The Best Defense

NDU: In worse shape than Tom thinks

By Robert Goldich

Best Defense department of academic accreditation

I recently had a lengthy discussion with a faculty member at an NDU institution. This person is very concerned indeed. Longtime high quality staff is retiring and not being replaced. The downgrading of the NDU president to two stars and the NWC and ICAF commandants to one is, correctly in my view, seen as an assault on the prestige of the institution and is viewed as unquestionably diminishing its bureaucratic clout. The placing of NDU under the J-7 is construed as interposing yet another layer of bureaucracy between the central joint PME institutions in the country and the CJCS/JCS.  

This faculty member (a civilian) also suggested that as the U.S. military component of the student body is down to a little more than 60 percent, the military orientation of what are, after all, military institutions is being significantly eroded. There are, for example, 35 international fellows in this year's National War College (NWC) class. Almost everybody I talk to values the presence of the international fellows, but the sheer number may be constraining the ability of in this case NWC to focus on U.S. national and military strategy. Similarly, everybody at both NWC and ICAF understands the significance of whole of government, interagency, etc. But too large a proportion of U.s. government civilian students also dilutes the military/war/defense broth.  

What all this suggests to me is that nobody in high places, from the current CJCS on down, seems to attach particular importance to NDU, both its PME institutions and its research components. This is particularly surprising and disappointing in that I have been told by people I respect that Gen. Dempsey was a clear standout in the class of 1996 at NWC. It seems to me it is time for comprehensive study, analysis, and reflection both within the department and congress about the future of NDU and its components. Right now it is incoherent, in steady decline, and adrift. The one bright spot -- the student body, by all accounts, continues to be as high a quality selection of officers and senior civilians as ever, if not more so -- deserves better.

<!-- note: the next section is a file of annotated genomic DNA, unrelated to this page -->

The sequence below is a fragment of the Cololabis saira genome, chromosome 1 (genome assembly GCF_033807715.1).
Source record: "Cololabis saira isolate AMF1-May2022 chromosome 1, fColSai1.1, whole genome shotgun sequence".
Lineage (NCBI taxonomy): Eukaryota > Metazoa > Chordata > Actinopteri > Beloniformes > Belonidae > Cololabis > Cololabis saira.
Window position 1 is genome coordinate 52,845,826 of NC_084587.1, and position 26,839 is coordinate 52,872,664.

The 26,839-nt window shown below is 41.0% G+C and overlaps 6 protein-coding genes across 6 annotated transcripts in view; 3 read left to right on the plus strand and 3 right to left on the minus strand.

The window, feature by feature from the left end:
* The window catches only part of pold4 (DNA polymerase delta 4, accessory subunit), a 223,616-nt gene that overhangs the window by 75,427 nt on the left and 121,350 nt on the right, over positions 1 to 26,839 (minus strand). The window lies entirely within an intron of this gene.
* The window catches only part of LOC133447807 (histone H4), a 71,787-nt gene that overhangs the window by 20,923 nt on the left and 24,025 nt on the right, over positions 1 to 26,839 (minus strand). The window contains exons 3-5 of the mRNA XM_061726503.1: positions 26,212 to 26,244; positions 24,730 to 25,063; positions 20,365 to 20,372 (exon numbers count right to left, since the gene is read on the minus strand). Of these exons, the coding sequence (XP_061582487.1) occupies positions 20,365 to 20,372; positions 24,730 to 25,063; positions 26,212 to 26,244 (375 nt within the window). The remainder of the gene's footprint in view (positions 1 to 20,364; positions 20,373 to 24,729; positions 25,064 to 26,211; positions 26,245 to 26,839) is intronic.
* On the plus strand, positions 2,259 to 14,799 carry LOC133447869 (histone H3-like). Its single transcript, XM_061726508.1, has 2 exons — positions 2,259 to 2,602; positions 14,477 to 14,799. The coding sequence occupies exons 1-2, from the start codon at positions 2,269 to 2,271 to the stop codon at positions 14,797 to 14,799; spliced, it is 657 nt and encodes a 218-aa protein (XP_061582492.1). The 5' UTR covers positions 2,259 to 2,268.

Tom again: Speaking of academic troubles, I was surprised to see the people who recently decapitated the University of Virginia hide behind legalisms: "consistent with sound employment practices, it is the policy of the Board to keep confidential matters of disagreement and those relating to evaluation of progress against mutually agreed upon goals." You can't fire the head of a large and prestigious institution and then pretend its an employment dispute.  


The Best Defense

Rebecca's War Dog of the Week: A tribute to Australia's first dog handler KIA and his bomb dog Herbie

By Rebecca Frankel

Best Defense Chief Canine Correspondent

June 7, 2010 would prove to be a bloody Monday for Australian Forces fighting in Mirabad Valley in Afghanistan. It was the first time since the Vietnam War that they saw two soldiers killed in action on the same day -- three including Herbie, the unit's explosives detection dog.

Earlier that day the 2nd Combat Engineer Regiment patrolling in the southern province of Uruzgan had discovered three "substantial" weapons caches including "1600 rounds of ammunition, 23 rocket-propelled grenades and five mortar rounds plus fuses." Leading the mission that day was Herbie, the three and a half year old border collie cross, his handler Sapper Darren Smith, and another military engineer who specialized in disarming explosives, Sapper Jacob Moerland. Reportedly, Herbie had alerted to explosives on the road ahead, but though the team knew of the IED that would ultimately claim their lives, the insurgent tracking them from a distance would detonate the IED before they could clear the danger in time. Herbie was killed instantly, as was one of the soldiers. The other, not identified, was rushed by U.S. medicav to an "Australian-staffed field hospital" at Camp Holland but "succumbed from shock and blood loss soon after he arrived."

In an interview he gave a month prior to his death, Sapper Smith called his partner Herbie his "best mate." Smith, 25 at the time of his death, was the first of Australia's canine handlers to be killed while working with his dog in a combat zone.

Now, almost two years to the day, a special working dog memorial has been dedicated to the memory to the working dog team. The national monument located at the Royal Society for the Prevention of Cruelty to Animals Wacol headquarters has been constructed as a tribute to all of Australia's working dogs -- not just those that have gone to war.

As Retired Lieutenant Colonel George Hulse put it, a memorial was needed that would honor, "All who have dog teams as well ... from time to time sadly they lose someone who is killed on duty, as well as some dogs that are killed on duty."

In the above photo, explosive detection dog Harry rests in a moment of reflection before a picture of his pal Herbie and handler Sapper Darren Smith during a memorial service at Base Tarin Kot in Afghanistan in June 2010.

Rebecca Frankel, on leave from her FP desk, is currently writing a book about military working dogs, to be published by Free Press.